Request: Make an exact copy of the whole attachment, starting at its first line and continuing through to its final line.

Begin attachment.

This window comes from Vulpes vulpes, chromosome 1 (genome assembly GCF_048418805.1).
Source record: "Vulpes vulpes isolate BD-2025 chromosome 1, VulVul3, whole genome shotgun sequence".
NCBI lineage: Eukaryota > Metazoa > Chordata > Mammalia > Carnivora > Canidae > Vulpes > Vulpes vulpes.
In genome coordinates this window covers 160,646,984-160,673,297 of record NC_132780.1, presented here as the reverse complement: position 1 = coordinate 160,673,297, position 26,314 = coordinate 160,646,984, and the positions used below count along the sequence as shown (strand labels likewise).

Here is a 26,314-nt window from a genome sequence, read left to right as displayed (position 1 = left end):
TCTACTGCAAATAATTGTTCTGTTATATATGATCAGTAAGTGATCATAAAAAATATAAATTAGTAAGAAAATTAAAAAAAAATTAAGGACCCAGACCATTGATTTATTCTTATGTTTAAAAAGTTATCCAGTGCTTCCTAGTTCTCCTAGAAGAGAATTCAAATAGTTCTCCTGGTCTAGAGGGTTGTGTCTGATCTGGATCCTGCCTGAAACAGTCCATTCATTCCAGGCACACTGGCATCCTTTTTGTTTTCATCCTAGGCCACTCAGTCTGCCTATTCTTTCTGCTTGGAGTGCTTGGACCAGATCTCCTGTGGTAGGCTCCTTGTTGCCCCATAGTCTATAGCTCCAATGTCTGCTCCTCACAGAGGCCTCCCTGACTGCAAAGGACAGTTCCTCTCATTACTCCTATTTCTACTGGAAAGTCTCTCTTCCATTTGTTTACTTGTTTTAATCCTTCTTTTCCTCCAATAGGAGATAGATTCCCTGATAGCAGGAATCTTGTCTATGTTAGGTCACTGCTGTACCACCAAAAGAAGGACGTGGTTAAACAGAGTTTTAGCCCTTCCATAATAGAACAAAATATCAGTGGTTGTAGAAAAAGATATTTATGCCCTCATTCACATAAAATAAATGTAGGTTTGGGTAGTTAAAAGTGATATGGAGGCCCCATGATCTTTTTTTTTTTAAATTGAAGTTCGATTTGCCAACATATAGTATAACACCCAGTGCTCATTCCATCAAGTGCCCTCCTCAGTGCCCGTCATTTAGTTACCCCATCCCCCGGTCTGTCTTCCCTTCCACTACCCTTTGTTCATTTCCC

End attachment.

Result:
This window comes from Vulpes vulpes, chromosome 1 (genome assembly GCF_048418805.1).
Source record: "Vulpes vulpes isolate BD-2025 chromosome 1, VulVul3, whole genome shotgun sequence".
NCBI lineage: Eukaryota > Metazoa > Chordata > Mammalia > Carnivora > Canidae > Vulpes > Vulpes vulpes.
In genome coordinates this window covers 160,646,984-160,673,297 of record NC_132780.1, presented here as the reverse complement: position 1 = coordinate 160,673,297, position 26,314 = coordinate 160,646,984, and the positions used below count along the sequence as shown (strand labels likewise).

Here is a 26,314-nt window from a genome sequence, read left to right as displayed (position 1 = left end):
TCTACTGCAAATAATTGTTCTGTTATATATGATCAGTAAGTGATCATAAAAAATATAAATTAGTAAGAAAATTAAAAAAAAATTAAGGACCCAGACCATTGATTTATTCTTATGTTTAAAAAGTTATCCAGTGCTTCCTAGTTCTCCTAGAAGAGAATTCAAATAGTTCTCCTGGTCTAGAGGGTTGTGTCTGATCTGGATCCTGCCTGAAACAGTCCATTCATTCCAGGCACACTGGCATCCTTTTTGTTTTCATCCTAGGCCACTCAGTCTGCCTATTCTTTCTGCTTGGAGTGCTTGGACCAGATCTCCTGTGGTAGGCTCCTTGTTGCCCCATAGTCTATAGCTCCAATGTCTGCTCCTCACAGAGGCCTCCCTGACTGCAAAGGACAGTTCCTCTCATTACTCCTATTTCTACTGGAAAGTCTCTCTTCCATTTGTTTACTTGTTTTAATCCTTCTTTTCCTCCAATAGGAGATAGATTCCCTGATAGCAGGAATCTTGTCTATGTTAGGTCACTGCTGTACCACCAAAAGAAGGACGTGGTTAAACAGAGTTTTAGCCCTTCCATAATAGAACAAAATATCAGTGGTTGTAGAAAAAGATATTTATGCCCTCATTCACATAAAATAAATGTAGGTTTGGGTAGTTAAAAGTGATATGGAGGCCCCATGATCTTTTTTTTTTTAAATTGAAGTTCGATTTGCCAACATATAGTATAACACCCAGTGCTCATTCCATCAAGTGCCCTCCTCAGTGCCCGTCATTTAGTTACCCCATCCCCCGGTCTGTCTTCCCTTCCACTACCCTTTGTTCATTTCCC